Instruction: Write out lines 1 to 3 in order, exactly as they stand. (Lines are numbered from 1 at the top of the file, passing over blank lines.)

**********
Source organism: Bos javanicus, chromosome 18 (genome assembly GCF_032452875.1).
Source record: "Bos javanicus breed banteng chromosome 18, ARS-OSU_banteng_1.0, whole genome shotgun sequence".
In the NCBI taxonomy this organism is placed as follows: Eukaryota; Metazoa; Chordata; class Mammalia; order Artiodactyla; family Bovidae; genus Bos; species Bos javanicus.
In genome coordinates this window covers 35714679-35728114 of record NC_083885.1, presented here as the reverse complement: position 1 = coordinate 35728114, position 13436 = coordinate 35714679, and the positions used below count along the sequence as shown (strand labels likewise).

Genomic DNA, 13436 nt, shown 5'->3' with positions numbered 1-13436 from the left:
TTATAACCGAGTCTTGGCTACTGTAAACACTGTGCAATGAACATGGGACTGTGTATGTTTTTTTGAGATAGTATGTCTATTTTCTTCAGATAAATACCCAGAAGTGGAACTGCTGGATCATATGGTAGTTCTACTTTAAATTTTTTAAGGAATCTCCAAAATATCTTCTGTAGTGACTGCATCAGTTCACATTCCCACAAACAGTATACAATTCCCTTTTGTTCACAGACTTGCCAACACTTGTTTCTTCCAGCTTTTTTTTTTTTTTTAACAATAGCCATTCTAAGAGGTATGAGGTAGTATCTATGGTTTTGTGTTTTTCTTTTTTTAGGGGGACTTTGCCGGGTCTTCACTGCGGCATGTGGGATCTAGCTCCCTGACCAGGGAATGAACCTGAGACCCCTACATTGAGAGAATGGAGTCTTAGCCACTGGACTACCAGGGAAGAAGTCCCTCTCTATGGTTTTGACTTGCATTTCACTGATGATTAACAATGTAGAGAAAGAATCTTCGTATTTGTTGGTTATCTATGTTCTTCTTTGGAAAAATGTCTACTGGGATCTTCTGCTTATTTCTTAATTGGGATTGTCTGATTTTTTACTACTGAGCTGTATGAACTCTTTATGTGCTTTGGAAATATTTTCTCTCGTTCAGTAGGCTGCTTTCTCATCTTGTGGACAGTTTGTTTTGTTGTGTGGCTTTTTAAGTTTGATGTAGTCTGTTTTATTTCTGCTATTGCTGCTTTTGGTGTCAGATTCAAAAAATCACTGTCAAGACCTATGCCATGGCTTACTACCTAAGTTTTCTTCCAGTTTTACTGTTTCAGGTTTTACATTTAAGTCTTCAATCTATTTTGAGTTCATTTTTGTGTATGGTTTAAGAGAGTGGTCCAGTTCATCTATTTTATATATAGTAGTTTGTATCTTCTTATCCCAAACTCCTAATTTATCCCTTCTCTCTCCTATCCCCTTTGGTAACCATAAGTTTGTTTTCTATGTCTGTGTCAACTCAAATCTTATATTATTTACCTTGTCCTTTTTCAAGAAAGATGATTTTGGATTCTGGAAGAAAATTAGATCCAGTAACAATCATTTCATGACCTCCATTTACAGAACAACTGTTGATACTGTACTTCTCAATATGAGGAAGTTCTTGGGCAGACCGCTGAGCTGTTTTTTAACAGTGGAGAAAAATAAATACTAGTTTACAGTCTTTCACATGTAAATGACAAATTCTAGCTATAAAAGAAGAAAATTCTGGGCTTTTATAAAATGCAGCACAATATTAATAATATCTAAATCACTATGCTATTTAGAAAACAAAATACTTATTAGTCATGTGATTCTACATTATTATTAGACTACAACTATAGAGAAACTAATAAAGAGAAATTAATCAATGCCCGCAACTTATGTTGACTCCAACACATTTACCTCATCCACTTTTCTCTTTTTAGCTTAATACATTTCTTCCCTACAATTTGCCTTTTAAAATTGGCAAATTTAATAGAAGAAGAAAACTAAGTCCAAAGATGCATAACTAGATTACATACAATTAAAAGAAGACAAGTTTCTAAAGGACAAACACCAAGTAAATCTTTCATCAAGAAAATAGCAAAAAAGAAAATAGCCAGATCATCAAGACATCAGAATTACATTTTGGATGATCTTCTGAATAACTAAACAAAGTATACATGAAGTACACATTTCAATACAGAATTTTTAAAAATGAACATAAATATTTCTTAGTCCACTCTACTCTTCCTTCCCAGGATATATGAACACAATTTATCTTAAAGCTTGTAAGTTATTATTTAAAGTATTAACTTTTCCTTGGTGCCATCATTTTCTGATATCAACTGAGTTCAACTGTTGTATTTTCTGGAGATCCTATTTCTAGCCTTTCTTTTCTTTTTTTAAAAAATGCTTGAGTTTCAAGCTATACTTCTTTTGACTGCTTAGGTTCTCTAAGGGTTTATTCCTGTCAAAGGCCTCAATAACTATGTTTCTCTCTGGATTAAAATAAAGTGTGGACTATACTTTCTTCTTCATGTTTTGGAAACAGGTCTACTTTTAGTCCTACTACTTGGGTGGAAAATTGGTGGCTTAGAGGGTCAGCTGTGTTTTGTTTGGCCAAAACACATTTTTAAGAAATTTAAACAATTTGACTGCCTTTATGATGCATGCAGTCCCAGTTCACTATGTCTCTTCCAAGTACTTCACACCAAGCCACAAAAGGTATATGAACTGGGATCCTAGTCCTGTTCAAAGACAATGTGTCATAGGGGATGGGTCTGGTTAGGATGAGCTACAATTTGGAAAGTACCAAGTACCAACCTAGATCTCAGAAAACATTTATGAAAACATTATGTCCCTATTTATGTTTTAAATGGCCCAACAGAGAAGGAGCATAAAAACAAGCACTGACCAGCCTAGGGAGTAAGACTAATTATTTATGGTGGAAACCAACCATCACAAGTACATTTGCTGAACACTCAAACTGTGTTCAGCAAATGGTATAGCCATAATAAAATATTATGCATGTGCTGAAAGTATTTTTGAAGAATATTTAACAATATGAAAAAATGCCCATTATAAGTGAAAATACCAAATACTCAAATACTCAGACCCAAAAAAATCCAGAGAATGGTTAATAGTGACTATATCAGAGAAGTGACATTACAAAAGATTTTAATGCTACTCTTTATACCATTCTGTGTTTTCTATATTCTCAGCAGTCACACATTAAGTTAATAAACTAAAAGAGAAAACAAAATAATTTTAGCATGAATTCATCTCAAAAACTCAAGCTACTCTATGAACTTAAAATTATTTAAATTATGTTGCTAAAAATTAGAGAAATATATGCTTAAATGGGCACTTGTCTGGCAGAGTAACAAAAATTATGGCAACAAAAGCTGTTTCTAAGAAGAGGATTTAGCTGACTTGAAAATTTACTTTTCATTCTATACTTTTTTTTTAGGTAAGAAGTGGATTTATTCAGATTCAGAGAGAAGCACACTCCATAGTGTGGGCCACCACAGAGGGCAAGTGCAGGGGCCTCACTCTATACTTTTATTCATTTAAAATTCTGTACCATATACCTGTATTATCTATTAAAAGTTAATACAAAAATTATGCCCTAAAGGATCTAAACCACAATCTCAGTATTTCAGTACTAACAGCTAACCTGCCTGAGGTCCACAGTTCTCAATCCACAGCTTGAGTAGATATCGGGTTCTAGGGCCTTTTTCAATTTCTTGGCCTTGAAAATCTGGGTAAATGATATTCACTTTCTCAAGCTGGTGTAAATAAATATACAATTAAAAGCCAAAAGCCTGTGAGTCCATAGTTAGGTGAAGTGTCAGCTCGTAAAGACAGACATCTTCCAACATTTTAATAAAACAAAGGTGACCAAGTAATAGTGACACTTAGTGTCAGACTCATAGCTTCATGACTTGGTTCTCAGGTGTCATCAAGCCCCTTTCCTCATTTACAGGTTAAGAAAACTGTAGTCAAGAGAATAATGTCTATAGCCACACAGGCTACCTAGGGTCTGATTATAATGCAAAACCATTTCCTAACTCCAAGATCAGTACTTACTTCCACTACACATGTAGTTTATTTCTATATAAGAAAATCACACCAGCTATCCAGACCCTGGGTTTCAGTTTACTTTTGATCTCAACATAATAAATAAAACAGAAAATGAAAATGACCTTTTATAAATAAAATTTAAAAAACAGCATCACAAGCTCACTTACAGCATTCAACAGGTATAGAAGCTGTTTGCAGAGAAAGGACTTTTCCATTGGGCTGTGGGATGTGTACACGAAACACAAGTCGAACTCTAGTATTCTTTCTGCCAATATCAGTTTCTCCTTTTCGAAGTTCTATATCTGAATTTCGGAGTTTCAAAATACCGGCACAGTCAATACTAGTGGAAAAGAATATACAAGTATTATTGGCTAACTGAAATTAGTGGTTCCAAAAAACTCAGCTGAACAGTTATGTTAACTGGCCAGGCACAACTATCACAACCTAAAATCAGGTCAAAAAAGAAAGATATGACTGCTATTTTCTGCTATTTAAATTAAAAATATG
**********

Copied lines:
Source organism: Bos javanicus, chromosome 18 (genome assembly GCF_032452875.1).
Source record: "Bos javanicus breed banteng chromosome 18, ARS-OSU_banteng_1.0, whole genome shotgun sequence".
In the NCBI taxonomy this organism is placed as follows: Eukaryota; Metazoa; Chordata; class Mammalia; order Artiodactyla; family Bovidae; genus Bos; species Bos javanicus.